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By Kate Huangpu | Spotlight PA
Proposals to restructure Pennsylvania’s higher education system and boost public transit funding are expected to be centerpieces of Gov. Josh Shapiro’s upcoming Tuesday budget address.
But while the Democrat has already released overviews of some of those plans, his formal address will bring additional, key details. It will also confirm Shapiro’s priorities on a raft of other issues, from the question of whether he’ll keep supporting politically contentious school choice vouchers, to how hard he’ll push for a minimum wage hike, to his feelings on restoring a sidelined home-repair program.
The governor’s proposals will require the approval of both state Senate Republicans and House Democrats, who lead their respective chambers. Last year, that negotiation process led to a monthslong budget impasse.
Already, GOP leaders are voicing caution about funding. State Senate Majority Leader Joe Pittman (R., Indiana) told Spotlight PA that it appears “there will be a vast number of areas where Gov. Shapiro will propose increasing spending.”
Republicans, Pittman said, “are committed to making sure the final cost of the budget respects taxpayers.”
Shapiro’s address is the first step in legislative talks that will last through the summer. Here’s what to watch for.
K-12 public school funding
Since Commonwealth Court declared last year that Pennsylvania’s basic education funding plan is unconstitutionally inequitable, education has become an automatic plank of any state budget.
After a commission was convened to study the issue and members held hearings around the state, legislative Democrats and Republicans on the commission proposed two different plans to restructure the funding system.
They agree that more funding is necessary, and that Pennsylvania must protect poorer districts from year-to-year fluctuations in state resources. However, Democrats estimated a $5.4 billion price tag in their final report, while Republicans did not include a specific dollar amount.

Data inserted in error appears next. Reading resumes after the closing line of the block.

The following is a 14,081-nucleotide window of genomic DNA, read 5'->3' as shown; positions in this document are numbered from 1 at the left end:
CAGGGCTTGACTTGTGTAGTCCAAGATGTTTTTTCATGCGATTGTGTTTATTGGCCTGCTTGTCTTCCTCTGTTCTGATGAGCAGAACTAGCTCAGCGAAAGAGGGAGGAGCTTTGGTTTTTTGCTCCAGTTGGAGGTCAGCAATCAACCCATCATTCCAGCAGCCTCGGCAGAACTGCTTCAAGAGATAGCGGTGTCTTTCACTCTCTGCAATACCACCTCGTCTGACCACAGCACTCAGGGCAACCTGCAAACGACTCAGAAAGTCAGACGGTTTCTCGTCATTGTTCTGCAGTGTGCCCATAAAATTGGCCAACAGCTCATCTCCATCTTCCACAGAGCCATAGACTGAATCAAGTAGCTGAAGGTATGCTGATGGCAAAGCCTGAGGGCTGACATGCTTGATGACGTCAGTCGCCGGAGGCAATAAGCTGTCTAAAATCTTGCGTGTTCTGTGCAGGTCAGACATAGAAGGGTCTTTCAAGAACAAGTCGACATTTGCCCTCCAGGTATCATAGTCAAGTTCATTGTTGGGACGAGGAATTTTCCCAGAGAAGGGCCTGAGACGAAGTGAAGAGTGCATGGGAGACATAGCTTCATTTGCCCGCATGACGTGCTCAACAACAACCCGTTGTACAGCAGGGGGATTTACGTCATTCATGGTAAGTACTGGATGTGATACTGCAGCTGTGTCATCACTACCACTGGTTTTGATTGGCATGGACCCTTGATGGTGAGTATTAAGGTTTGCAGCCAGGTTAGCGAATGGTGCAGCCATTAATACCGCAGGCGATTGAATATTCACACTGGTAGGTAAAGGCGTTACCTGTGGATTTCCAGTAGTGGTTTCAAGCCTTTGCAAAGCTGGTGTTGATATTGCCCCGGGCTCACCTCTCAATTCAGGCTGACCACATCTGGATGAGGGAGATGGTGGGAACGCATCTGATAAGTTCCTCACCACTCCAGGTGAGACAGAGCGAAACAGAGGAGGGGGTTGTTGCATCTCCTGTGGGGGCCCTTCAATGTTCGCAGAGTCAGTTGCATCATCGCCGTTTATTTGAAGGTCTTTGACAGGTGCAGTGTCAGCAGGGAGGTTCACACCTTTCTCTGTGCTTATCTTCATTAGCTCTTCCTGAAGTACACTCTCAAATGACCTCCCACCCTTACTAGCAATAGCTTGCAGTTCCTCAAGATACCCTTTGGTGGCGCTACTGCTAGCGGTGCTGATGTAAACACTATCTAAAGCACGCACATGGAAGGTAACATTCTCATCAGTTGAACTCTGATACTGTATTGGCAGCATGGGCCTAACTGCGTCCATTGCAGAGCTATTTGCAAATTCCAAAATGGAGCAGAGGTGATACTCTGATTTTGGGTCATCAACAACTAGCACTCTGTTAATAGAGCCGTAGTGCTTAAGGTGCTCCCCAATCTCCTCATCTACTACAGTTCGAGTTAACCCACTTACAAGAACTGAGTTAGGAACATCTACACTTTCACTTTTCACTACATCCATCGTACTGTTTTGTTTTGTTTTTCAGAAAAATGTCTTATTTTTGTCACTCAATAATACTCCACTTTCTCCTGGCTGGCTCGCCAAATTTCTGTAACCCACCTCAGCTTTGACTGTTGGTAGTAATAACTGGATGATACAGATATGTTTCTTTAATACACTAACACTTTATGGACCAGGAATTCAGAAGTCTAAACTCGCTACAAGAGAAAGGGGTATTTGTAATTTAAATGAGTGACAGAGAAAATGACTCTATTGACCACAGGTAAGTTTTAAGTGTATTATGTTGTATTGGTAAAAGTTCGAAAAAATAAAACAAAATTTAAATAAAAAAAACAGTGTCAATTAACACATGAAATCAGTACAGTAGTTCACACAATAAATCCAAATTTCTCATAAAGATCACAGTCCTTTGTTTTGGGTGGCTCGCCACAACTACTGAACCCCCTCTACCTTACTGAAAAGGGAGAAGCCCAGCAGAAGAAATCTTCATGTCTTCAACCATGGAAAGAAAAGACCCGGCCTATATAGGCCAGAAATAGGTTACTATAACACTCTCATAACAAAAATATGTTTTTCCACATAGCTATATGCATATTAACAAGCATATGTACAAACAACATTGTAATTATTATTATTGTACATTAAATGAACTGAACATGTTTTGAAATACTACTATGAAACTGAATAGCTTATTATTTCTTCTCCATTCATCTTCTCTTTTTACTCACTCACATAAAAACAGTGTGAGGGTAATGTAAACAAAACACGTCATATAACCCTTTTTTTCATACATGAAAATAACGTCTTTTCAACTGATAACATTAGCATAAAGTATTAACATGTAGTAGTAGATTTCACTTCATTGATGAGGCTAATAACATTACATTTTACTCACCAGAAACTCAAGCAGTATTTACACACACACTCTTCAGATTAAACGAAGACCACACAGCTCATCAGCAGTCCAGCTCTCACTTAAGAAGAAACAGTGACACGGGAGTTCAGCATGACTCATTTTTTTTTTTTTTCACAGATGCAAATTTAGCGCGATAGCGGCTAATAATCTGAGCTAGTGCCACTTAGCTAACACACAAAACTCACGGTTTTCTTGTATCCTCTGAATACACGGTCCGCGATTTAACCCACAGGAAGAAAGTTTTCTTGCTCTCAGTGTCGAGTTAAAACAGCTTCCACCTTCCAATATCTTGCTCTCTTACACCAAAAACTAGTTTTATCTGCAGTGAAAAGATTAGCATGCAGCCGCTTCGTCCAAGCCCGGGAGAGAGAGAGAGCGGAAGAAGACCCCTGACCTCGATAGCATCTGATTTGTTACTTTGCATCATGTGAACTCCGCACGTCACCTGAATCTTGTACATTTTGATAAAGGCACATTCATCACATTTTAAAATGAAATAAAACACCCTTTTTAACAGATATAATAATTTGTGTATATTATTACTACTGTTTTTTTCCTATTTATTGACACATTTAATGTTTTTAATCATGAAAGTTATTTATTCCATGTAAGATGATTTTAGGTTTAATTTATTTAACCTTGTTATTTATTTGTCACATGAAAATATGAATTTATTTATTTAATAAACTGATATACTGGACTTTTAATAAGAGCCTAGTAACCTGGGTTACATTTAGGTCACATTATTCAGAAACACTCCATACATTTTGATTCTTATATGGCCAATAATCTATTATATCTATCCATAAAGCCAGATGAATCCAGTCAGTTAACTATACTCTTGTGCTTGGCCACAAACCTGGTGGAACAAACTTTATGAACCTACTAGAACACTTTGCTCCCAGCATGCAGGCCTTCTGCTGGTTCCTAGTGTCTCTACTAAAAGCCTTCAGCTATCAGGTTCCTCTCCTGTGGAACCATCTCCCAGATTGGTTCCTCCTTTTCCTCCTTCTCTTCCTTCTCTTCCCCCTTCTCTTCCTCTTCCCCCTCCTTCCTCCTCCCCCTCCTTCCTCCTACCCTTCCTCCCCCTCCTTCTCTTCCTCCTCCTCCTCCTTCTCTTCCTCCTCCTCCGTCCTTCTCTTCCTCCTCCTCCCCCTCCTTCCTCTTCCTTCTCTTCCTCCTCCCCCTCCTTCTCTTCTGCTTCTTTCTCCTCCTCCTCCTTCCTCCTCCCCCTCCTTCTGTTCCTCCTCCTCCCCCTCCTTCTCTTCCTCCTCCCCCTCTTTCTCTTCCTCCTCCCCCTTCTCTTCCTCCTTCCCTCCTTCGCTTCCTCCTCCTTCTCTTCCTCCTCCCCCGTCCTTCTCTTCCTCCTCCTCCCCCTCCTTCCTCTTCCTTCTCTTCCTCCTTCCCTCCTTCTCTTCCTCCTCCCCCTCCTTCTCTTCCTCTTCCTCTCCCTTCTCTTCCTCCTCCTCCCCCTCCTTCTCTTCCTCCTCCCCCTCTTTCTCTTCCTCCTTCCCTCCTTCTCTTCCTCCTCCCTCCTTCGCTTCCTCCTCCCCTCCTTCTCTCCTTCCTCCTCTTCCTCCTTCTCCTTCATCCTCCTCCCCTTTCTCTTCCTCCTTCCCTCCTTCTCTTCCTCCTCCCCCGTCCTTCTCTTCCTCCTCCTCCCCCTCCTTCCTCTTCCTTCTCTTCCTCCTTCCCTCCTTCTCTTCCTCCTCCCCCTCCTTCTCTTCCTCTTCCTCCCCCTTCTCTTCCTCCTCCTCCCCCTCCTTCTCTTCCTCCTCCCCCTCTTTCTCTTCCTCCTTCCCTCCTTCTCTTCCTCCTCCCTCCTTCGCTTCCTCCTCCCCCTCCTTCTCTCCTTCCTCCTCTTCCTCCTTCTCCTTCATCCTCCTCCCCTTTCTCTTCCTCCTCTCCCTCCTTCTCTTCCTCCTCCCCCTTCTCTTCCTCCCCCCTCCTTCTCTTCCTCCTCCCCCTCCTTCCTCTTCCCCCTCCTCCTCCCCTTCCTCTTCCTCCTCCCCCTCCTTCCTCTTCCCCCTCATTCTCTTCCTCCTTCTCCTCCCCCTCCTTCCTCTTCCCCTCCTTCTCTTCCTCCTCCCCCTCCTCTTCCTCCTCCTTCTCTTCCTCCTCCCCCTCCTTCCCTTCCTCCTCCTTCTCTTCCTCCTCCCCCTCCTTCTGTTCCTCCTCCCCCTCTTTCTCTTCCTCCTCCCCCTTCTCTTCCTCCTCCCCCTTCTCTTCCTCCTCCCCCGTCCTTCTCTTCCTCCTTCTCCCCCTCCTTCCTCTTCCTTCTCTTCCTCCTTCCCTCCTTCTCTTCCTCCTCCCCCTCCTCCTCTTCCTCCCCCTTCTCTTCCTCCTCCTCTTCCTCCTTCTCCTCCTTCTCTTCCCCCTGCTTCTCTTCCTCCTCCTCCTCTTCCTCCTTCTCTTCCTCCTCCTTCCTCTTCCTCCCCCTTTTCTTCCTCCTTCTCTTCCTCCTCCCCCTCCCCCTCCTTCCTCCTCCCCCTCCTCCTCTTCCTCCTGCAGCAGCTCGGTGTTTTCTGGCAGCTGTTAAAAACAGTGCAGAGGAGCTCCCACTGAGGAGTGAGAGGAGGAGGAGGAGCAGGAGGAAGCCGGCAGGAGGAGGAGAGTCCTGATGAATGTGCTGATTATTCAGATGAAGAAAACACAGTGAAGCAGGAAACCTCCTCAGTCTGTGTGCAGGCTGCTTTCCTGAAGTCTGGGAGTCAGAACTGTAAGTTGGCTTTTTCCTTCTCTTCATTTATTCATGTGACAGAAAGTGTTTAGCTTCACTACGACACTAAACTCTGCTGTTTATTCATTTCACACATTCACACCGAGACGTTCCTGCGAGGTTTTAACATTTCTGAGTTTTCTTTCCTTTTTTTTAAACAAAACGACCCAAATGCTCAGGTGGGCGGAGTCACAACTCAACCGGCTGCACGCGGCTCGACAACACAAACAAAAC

Notably, the Republican report included an appropriation for a school voucher program that Shapiro has publicly supported.
The program would allow public dollars to flow to private schools via state-funded scholarships for children in poor districts. It was at the center of the conflict that blew up budget negotiations last year.
As Shapiro now attempts to chart a path through the General Assembly for education policy, his stance on vouchers, which route public money to private schools, will be in the spotlight.
The GOP-controlled state Senate is pushing hard for vouchers. In his statement to Spotlight PA, Pittman said programs that “further empower parents in the education of their children” are essential moving forward.
The Democrats who narrowly control the state House have meanwhile been unified against vouchers.
They argue vouchers divert state funds from public schools, and say public dollars shouldn’t go to schools that can deny students’ admission based on religion, sexual orientation, or English proficiency — as private schools in Pennsylvania can.
The issue also doesn’t break easily along party lines. State Sen. Anthony Williams (D., Philadelphia) argues vouchers give parents more school options, telling Spotlight PA a voucher program is “not a solution, it’s not a replacement. But it’s a mechanism that can help those who are trapped.”
PASSHE, public transit, and being “competitive as hell”
The three proposals Shapiro announced ahead of his address focus on the state’s higher education system, public transit, and economic development.
The commonwealth spends less on higher education than almost any other state, and the governor’s office says Pennsylvania’s State System of Higher Education — 10 publicly funded universities, known as PASSHE — has skyrocketed as a result.
Shapiro’s pitch would group those 10 PASSHE schools with Pennsylvania’s 15 public community colleges under a new governance arrangement.
It would also cap tuition for these state-owned universities and community colleges at $1,000 per semester for students from median-income families, plus boost grants from the Pennsylvania Higher Education Assistance Agency by $1,000 per student.
And the plan would create a new, performance-based funding formula that would apply not only to the PASSHE schools and community colleges, but to Pennsylvania’s four state-related universities, Lincoln, Penn State, Pitt, and Temple. This change would sidestep an existing requirement that funding for the state-related schools be approved by a two-thirds vote of the General Assembly, a growing political challenge.